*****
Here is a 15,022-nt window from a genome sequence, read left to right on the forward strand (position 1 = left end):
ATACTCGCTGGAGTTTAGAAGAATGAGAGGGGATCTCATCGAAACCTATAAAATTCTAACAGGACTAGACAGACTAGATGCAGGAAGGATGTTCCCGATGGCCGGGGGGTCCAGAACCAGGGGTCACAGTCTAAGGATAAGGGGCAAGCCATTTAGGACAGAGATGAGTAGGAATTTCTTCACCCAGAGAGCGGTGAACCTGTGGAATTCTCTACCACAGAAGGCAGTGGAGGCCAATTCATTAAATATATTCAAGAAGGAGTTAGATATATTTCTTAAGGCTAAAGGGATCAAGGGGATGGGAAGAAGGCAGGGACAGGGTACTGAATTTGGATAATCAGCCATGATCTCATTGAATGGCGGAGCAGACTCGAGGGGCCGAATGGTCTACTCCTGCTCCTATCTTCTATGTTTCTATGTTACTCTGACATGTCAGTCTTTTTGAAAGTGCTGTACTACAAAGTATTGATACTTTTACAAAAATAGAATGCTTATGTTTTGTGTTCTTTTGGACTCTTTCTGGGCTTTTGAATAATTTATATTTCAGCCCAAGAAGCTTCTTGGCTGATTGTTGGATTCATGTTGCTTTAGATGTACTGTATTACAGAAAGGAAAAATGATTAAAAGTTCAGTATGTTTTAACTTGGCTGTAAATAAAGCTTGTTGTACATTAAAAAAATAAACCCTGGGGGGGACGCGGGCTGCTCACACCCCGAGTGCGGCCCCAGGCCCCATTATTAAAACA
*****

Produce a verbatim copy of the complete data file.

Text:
Here is a 15,022-nt window from a genome sequence, read left to right on the forward strand (position 1 = left end):
ATACTCGCTGGAGTTTAGAAGAATGAGAGGGGATCTCATCGAAACCTATAAAATTCTAACAGGACTAGACAGACTAGATGCAGGAAGGATGTTCCCGATGGCCGGGGGGTCCAGAACCAGGGGTCACAGTCTAAGGATAAGGGGCAAGCCATTTAGGACAGAGATGAGTAGGAATTTCTTCACCCAGAGAGCGGTGAACCTGTGGAATTCTCTACCACAGAAGGCAGTGGAGGCCAATTCATTAAATATATTCAAGAAGGAGTTAGATATATTTCTTAAGGCTAAAGGGATCAAGGGGATGGGAAGAAGGCAGGGACAGGGTACTGAATTTGGATAATCAGCCATGATCTCATTGAATGGCGGAGCAGACTCGAGGGGCCGAATGGTCTACTCCTGCTCCTATCTTCTATGTTTCTATGTTACTCTGACATGTCAGTCTTTTTGAAAGTGCTGTACTACAAAGTATTGATACTTTTACAAAAATAGAATGCTTATGTTTTGTGTTCTTTTGGACTCTTTCTGGGCTTTTGAATAATTTATATTTCAGCCCAAGAAGCTTCTTGGCTGATTGTTGGATTCATGTTGCTTTAGATGTACTGTATTACAGAAAGGAAAAATGATTAAAAGTTCAGTATGTTTTAACTTGGCTGTAAATAAAGCTTGTTGTACATTAAAAAAATAAACCCTGGGGGGGACGCGGGCTGCTCACACCCCGAGTGCGGCCCCAGGCCCCATTATTAAAACA